SEQUEL CAN’T MATCH THE ORIGINAL, BUT DON’T BLAME CÉLINE DION.
Celine Dion has never been chosen to sing the theme song to a James Bond movie, but she gets as close as she ever might to singing a Bond song with Ashes, her latest power ballad featured over the opening credits of Deadpool 2.
Celine Marie Claudette Dion, first of her name, of Charlemagne, Que., has previously lent her iconic pipes to songs off the soundtracks of classic films like Beauty and the Beast (it’s the titular song!) and Titanic (My Heart Will Go On) to great effect: the tracks both won the Oscar for Best Original Song in 1991 and 1997. And even when the films haven’t been great (Up Close and Personal, 1996), the songs have been hits for Dion (Because You Loved Me, also an Oscar nominee). That’s her power (of love).
So, yes, that Celine. And, yes, that Deadpool.
It’s all downhill from the credits, though. Not because the movie doesn’t make good on a promise to do exactly what it sets out to, but because it does exactly and only that. Deadpool 2 is an entirely predictable affair that, at 120 minutes, spoils itself.
(But also, how do you top Celine?)
We find the antihero (Ryan Reynolds, in a role that fits him as well as the tight red and black suit does) on a worldwide tour of sorts. Since his last foray onto the big screen, Deadpool, whose superpowers are regeneration and sarcasm, has become a hitman, and an efficient one at that. Seriously, the body count in this movie must be some sort of record. There’s even a montage of Mr. Pool on an international killing spree set to Dolly Parton’s 9 to 5. But when tragedy strikes, he’s invited to be an X-men trainee, but their motto — bringing people to justice without killing them — doesn’t really mesh well with Deadpool. Though he is not an Avenger, his modus operandi has always been avenging.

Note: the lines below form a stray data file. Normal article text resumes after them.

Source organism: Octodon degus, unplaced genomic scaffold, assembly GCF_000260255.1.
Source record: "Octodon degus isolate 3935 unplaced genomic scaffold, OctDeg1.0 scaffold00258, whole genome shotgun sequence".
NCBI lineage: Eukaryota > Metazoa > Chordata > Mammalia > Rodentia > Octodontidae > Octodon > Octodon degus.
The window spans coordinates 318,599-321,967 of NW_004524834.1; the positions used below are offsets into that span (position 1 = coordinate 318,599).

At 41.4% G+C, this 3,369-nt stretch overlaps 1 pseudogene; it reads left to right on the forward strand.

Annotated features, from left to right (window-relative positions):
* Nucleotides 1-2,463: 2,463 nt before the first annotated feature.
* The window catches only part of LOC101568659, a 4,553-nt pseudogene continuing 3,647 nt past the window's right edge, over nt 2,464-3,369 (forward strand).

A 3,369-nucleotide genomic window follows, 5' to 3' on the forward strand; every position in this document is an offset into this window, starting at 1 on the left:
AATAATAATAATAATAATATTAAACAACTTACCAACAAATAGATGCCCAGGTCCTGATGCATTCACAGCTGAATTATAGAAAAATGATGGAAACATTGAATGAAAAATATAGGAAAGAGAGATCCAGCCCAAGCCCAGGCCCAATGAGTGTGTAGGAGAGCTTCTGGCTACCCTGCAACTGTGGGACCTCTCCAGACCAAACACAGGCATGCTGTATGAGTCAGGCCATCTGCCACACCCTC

The problem with Deadpool 2 is that it thinks it’s a send-up of more popular and polished superhero movies like Avengers, when in fact it is a symptom of them. At times, it even exhibits signs of the generic superhero flick it pretends to mock: the line “kids give us a chance to be better than we used to be” is uttered without irony twice in the movie. Even the premise has been done several times before. A ragtag group of misfits who come together to help save the world (or part of it) from a young mutant named Fire Fist who is developing a taste for destruction. There is the giant, muscly metallic man robot named Colossus; a time-travelling mercenary, called Cable (Josh Brolin); and Domino, a woman whose superpower is just being lucky (a super cool Zazie Beetz).
The film’s urge to constantly remind viewers of how cool it is (via endless voice-over and tongue-incheek commentary) only highlights the fact that Deadpool is not nearly as clever as it thinks it is. As a character, Deadpool is crass and a jerk, you see. Oh, and also, he knows it. That’s the punchline to the joke, again and again. A better comedy about an unlikeable, un-killable lead already exists, and it’s called Death Becomes Her.
Deadpool 2 does try its hand at other jokes — to mixed results. Most are stale, the kind that have been around the internet for years (like how come you can’t get a Mcrib year-round), while others are very inside baseball and could go over the heads of casual fans (like when Deadpool signs “Ryan Reynolds” on a cereal box featuring Wolverine). The gems are few and far between, but it must be stated that they are delightful when they do arise, like Deadpool’s obsession with Barbra Streisand’s film Yentl, and how Papa Can You Hear Me sounds a lot like Frozen’s Do You Want To Build a Snowman?
More often than not, however, the jokes are in the spirit of being funny rather than actually hilarious: when Deadpool, mocking politically correct culture, suggests the X-men be renamed X-people, a character shoots back that he is Xhausting. What a great self-own.
Upon deeper reflection, the duo of Celine Dion and Deadpool actually makes perfect sense. Like listening to the diva’s songs, you think, surely, by the third act, it cannot get any higher or crazier. But it does! The difference is Dion’s performances are X-quisite, X-citing even, while Deadpool’s is just X-cessive. ∂∂